The mobile clinical assistant (MCA) tablet PC launched yesterday by Intel and Motion Computing has been trialled by nurses in the UK.

The National Health Service (NHS) was one just one of many health organisations to trial the new tablet PC device in and around hospital departments before its launch.

Nurses at the Salford Royal hospital in Manchester used the MCA for wireless bedside access, removing onerous paper-based, error-prone procedures when reviewing and updating patient information. But the device also features a barcode scanner, wireless stethoscope, Bluetooth and a two megapixel digital camera, all designed to offer the latest in tracking and auditing facilities to boost patient safety.

Security is controlled using an ID card and PIN access code. The MCA itself also holds minimal data, as information is regularly uploaded to central servers.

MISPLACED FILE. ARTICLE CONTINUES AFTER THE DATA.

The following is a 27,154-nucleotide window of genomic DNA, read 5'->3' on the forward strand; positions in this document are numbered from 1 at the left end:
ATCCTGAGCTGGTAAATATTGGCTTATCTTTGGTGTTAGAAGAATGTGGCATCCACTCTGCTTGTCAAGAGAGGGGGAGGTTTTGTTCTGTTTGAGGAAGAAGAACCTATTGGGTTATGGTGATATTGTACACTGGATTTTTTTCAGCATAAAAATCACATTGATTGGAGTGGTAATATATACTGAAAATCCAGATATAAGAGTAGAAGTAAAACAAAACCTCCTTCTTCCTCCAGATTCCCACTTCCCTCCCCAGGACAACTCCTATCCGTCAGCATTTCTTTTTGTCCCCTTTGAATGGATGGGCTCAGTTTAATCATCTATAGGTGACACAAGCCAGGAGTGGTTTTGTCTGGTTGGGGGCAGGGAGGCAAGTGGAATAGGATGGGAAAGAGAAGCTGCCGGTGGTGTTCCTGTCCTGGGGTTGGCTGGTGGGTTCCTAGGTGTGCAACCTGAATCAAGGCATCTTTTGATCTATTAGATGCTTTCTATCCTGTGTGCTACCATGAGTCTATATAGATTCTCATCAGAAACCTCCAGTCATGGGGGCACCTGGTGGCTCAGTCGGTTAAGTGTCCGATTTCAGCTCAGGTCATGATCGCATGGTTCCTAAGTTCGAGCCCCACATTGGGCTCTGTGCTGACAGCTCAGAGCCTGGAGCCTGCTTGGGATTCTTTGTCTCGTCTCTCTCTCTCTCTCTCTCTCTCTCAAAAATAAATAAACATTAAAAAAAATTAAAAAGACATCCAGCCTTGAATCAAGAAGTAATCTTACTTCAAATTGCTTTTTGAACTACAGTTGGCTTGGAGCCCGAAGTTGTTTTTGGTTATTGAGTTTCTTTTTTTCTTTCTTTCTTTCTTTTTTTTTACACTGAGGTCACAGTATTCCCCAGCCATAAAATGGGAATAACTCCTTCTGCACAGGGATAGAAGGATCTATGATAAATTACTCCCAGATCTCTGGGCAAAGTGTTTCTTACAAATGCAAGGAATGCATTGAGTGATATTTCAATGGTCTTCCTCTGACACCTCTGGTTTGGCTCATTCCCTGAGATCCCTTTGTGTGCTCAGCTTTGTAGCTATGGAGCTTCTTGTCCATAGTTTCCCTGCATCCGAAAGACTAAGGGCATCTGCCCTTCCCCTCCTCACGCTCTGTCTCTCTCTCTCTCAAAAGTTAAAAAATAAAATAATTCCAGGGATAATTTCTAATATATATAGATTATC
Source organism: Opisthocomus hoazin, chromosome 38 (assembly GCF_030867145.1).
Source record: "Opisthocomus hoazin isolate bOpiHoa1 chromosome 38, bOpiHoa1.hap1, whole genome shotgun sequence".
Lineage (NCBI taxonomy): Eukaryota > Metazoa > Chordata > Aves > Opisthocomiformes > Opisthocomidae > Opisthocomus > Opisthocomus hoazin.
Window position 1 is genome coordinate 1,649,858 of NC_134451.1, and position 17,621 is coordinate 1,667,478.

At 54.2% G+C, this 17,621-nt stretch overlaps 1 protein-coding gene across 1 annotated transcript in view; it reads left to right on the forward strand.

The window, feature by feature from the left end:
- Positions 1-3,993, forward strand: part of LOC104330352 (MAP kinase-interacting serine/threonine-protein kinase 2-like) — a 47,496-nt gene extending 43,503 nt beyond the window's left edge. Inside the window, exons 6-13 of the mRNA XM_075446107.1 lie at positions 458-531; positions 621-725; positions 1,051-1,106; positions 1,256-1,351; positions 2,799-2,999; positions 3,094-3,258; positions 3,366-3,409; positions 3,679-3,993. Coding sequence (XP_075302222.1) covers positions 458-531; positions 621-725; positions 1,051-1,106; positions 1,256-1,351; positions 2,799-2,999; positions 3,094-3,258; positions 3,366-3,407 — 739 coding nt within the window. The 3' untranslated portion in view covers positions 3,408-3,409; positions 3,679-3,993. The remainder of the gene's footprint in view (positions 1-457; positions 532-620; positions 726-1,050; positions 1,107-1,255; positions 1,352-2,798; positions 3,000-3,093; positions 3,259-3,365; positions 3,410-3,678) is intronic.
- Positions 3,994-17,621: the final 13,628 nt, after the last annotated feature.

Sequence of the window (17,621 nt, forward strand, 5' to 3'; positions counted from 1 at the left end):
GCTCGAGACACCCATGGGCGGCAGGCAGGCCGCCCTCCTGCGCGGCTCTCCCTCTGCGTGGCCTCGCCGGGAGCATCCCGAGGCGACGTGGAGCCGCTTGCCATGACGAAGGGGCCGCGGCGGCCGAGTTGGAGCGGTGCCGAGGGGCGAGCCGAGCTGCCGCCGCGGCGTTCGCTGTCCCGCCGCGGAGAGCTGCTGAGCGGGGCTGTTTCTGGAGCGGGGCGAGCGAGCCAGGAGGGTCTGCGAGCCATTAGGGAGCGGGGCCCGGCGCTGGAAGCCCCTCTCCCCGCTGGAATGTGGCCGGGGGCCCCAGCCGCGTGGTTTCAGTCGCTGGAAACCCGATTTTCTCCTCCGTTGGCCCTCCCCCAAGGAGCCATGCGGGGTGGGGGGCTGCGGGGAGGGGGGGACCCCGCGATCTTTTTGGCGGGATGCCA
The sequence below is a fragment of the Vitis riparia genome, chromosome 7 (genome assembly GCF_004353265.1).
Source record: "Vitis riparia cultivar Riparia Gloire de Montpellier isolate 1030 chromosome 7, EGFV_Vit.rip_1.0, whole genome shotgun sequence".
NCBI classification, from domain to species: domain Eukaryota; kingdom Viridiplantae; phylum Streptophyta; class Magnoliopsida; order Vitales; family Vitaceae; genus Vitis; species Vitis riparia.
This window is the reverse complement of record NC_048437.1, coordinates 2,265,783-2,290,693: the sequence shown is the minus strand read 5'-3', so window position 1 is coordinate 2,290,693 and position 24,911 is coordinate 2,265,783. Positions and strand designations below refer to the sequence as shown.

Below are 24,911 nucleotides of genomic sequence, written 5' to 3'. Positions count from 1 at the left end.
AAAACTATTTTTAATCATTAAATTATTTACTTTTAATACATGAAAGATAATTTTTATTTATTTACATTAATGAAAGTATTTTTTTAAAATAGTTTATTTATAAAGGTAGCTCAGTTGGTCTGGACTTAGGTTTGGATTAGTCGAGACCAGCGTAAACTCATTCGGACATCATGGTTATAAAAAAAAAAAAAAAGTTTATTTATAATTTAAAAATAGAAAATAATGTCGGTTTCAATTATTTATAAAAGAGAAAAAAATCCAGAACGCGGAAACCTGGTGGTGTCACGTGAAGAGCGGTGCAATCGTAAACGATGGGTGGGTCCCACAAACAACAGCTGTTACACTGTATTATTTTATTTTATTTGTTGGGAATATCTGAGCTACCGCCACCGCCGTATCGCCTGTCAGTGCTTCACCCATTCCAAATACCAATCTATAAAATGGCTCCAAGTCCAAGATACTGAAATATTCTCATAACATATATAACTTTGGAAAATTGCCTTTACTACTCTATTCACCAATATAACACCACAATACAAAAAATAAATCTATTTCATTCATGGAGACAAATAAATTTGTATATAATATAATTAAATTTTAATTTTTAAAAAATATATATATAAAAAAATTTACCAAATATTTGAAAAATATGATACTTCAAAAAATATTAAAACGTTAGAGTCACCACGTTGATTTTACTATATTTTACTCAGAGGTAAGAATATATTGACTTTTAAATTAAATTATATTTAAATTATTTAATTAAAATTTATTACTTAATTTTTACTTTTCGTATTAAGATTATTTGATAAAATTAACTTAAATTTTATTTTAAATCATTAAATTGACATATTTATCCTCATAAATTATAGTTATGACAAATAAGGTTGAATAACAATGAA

The MCA also contains a 30 to 60GB hard drive, 1.5GB RAM and has a three-hour battery life, but docking stations are also available for charging the PCs on the fly. And it will cost £1,199 when it becomes available in a couple of months’ time.

Mike Bainbridge, senior clinical architect for the NHS £6-billion IT modernisation project, Connecting for Health said the tool would make a significant difference to how medicine is practiced in the next two to five year at the launch event.